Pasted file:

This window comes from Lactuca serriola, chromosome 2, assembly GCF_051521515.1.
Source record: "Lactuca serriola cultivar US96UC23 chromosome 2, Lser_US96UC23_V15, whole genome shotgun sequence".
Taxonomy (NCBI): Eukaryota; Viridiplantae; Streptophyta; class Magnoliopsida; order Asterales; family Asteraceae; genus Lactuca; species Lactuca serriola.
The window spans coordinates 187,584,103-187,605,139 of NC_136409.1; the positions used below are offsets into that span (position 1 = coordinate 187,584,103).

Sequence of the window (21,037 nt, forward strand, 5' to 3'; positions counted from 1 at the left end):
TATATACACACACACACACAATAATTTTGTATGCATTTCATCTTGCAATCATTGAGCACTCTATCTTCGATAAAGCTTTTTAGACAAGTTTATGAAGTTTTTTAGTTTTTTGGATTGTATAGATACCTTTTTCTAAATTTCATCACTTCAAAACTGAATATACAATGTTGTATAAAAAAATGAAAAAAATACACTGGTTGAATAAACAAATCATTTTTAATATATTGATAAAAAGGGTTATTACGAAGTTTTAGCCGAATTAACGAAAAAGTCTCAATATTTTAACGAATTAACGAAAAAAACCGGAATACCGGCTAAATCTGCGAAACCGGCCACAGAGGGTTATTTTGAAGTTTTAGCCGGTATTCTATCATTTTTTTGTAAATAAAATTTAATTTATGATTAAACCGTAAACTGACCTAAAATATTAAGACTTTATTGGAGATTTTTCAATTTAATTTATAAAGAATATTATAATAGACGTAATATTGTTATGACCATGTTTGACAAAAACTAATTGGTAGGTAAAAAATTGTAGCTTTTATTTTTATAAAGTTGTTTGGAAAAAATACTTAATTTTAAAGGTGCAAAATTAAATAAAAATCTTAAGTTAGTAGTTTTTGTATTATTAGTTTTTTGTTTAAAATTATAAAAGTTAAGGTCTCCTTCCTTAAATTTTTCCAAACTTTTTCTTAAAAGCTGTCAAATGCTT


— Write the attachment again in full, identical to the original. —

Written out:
This window comes from Lactuca serriola, chromosome 2, assembly GCF_051521515.1.
Source record: "Lactuca serriola cultivar US96UC23 chromosome 2, Lser_US96UC23_V15, whole genome shotgun sequence".
Taxonomy (NCBI): Eukaryota; Viridiplantae; Streptophyta; class Magnoliopsida; order Asterales; family Asteraceae; genus Lactuca; species Lactuca serriola.
The window spans coordinates 187,584,103-187,605,139 of NC_136409.1; the positions used below are offsets into that span (position 1 = coordinate 187,584,103).

Sequence of the window (21,037 nt, forward strand, 5' to 3'; positions counted from 1 at the left end):
TATATACACACACACACACAATAATTTTGTATGCATTTCATCTTGCAATCATTGAGCACTCTATCTTCGATAAAGCTTTTTAGACAAGTTTATGAAGTTTTTTAGTTTTTTGGATTGTATAGATACCTTTTTCTAAATTTCATCACTTCAAAACTGAATATACAATGTTGTATAAAAAAATGAAAAAAATACACTGGTTGAATAAACAAATCATTTTTAATATATTGATAAAAAGGGTTATTACGAAGTTTTAGCCGAATTAACGAAAAAGTCTCAATATTTTAACGAATTAACGAAAAAAACCGGAATACCGGCTAAATCTGCGAAACCGGCCACAGAGGGTTATTTTGAAGTTTTAGCCGGTATTCTATCATTTTTTTGTAAATAAAATTTAATTTATGATTAAACCGTAAACTGACCTAAAATATTAAGACTTTATTGGAGATTTTTCAATTTAATTTATAAAGAATATTATAATAGACGTAATATTGTTATGACCATGTTTGACAAAAACTAATTGGTAGGTAAAAAATTGTAGCTTTTATTTTTATAAAGTTGTTTGGAAAAAATACTTAATTTTAAAGGTGCAAAATTAAATAAAAATCTTAAGTTAGTAGTTTTTGTATTATTAGTTTTTTGTTTAAAATTATAAAAGTTAAGGTCTCCTTCCTTAAATTTTTCCAAACTTTTTCTTAAAAGCTGTCAAATGCTT